FIG. 4 shows a cutout of a sample processing chip 410 with two sample chambers 400, 401, into each of which two feeds 402, 403 and 404, 405 empty. The sample chambers are switched immediately one behind the other, so that the drain 406 of the first sample chamber 400 empties directly into one of the feeds 404 of the second sample chamber 401. Thus, while in sample chamber 400 the substances A and B introduced by the feed 402 and 403 are mixed to form a mixed substance A+B, in the second sample chamber 401 the mixed substance A+B is mixed with a further substance C to form the mixed substance A+B+C.

The mixing is done by the already described principle. One cavity each, 416 or 417, empties into the two sample chambers. If the liquid plug from the two initially unmixed substances A and B is present in the first sample chamber 400, an air or gas bubble 418 is enclosed in the cavity 416. Contrary to the already described sample embodiments, however, the cavity 416 is not a blind borehole closed at one end, but instead a connection line joined at the back side to a pressure chamber 430, which is filled with a coupling medium. The air bubble 418 is enclosed between the substance being mixed, on the one hand, and the coupling medium, on the other. A sonic field is introduced into the coupling medium in the already described manner, preferably by applying a sound source in the region of the pressure chamber 430. This puts out the oscillation to the air or gas bubble, which pulsates thanks to its compressibility and causes the fluid substance to flow in the mount of the cavity.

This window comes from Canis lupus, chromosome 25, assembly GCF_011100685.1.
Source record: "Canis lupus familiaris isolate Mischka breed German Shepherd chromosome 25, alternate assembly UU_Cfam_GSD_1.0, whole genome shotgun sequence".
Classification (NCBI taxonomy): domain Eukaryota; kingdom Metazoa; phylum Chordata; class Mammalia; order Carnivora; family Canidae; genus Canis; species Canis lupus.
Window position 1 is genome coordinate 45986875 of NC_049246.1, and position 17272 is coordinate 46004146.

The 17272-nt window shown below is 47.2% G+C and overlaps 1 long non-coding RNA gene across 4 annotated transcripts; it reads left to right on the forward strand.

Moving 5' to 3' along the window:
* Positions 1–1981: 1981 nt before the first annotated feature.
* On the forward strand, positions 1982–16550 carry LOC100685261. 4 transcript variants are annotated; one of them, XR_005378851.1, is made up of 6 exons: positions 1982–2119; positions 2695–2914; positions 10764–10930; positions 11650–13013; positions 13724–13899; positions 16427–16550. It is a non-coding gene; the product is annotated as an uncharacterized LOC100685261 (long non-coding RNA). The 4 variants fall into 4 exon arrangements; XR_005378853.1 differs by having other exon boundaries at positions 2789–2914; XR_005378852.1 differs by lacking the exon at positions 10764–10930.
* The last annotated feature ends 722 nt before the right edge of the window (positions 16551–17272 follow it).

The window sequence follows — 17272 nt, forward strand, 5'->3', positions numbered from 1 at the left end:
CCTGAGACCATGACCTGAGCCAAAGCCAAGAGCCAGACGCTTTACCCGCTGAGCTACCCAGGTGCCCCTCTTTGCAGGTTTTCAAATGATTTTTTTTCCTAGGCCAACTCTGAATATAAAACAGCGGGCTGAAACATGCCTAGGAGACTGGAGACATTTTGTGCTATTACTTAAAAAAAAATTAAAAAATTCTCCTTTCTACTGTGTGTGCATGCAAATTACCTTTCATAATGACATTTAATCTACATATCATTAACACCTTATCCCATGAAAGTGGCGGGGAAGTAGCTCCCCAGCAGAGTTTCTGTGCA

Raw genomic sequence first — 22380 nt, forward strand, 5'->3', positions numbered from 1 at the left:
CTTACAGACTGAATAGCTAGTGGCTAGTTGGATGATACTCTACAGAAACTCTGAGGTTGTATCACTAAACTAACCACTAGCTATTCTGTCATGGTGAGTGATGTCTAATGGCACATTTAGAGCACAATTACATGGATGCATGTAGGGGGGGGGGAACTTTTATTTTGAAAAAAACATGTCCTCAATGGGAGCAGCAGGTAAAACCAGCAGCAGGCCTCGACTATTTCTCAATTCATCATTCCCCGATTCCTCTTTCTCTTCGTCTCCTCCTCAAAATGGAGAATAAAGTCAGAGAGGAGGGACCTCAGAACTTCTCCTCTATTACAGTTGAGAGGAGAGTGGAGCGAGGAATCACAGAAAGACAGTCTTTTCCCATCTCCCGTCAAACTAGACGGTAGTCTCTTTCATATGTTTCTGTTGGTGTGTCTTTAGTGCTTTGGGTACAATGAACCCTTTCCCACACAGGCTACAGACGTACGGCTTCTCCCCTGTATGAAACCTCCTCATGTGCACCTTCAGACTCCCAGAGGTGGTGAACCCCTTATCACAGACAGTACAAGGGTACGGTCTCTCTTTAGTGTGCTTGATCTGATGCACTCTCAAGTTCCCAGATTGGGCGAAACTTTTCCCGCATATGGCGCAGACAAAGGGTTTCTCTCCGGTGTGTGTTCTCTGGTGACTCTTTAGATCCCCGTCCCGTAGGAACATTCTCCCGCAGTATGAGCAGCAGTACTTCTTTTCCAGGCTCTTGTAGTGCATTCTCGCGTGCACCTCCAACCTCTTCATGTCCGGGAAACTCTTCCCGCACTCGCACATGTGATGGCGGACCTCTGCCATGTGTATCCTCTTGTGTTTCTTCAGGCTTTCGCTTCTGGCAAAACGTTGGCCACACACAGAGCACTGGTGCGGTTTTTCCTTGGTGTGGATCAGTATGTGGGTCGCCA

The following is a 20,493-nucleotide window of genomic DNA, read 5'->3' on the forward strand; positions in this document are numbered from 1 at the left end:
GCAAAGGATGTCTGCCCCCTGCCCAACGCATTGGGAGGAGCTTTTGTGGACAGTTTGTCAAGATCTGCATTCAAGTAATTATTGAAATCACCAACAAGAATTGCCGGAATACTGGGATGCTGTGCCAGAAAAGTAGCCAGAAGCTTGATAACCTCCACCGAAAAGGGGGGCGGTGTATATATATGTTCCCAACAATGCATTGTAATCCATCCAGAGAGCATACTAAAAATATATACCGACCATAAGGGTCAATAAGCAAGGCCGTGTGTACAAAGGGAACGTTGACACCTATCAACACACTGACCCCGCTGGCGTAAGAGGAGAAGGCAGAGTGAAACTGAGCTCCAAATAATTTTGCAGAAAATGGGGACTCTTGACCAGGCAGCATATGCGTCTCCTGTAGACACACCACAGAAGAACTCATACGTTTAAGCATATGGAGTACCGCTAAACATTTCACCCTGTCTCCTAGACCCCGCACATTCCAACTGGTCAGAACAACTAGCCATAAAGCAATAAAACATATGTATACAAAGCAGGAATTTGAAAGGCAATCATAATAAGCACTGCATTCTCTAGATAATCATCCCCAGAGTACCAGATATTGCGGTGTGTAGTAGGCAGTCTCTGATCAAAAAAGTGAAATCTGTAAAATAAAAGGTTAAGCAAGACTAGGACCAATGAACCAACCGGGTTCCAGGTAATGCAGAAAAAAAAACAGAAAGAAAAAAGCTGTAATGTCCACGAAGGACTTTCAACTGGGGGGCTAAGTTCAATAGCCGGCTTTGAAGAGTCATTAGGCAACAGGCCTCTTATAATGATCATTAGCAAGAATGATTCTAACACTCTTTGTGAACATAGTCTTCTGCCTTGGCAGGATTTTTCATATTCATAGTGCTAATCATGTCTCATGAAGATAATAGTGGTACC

When the two substances A and B are sufficiently mixed, the liquid plug of the mixed substance A+B is transported toward the second sample chamber 401, where it is combined with substance C.

The pressure chamber can be connected by a branching system of lines both to the cavity 416 emptying into the first sample chamber 400 and to the cavity 417 emptying into the second sample chamber 401. Therefore, one needs only one sound source connected to the common pressure chamber 430 for the mixing in the two sample chambers 400, 401.

A valve 432 installed in the line of the coupling medium is switched over after the mixing process in the first sample chamber 400, so that now only the cavity 417 emptying into the second sample chamber 401 is connected to the pressure chamber 430. An air bubble enclosed in the cavity 417 (not shown) can now be placed in oscillation by the coupling medium and the substances A, B and C will be mixed.

The feeding and draining of the substances A, B and C occurs through a suitable valve system, not otherwise shown, to make sure that the substances take the proper path and remain in the respective mixing chambers during the mixing.

FIG. 5 shows yet another simple embodiment of the mixing device of the invention in a sample processing chip 510. A sample chamber 500 is formed in the shape of a volume bulging in the lateral dimension. The chamber 500 can have a constant height, a broadening or a constriction in the vertical direction perpendicular to the plane of the drawing.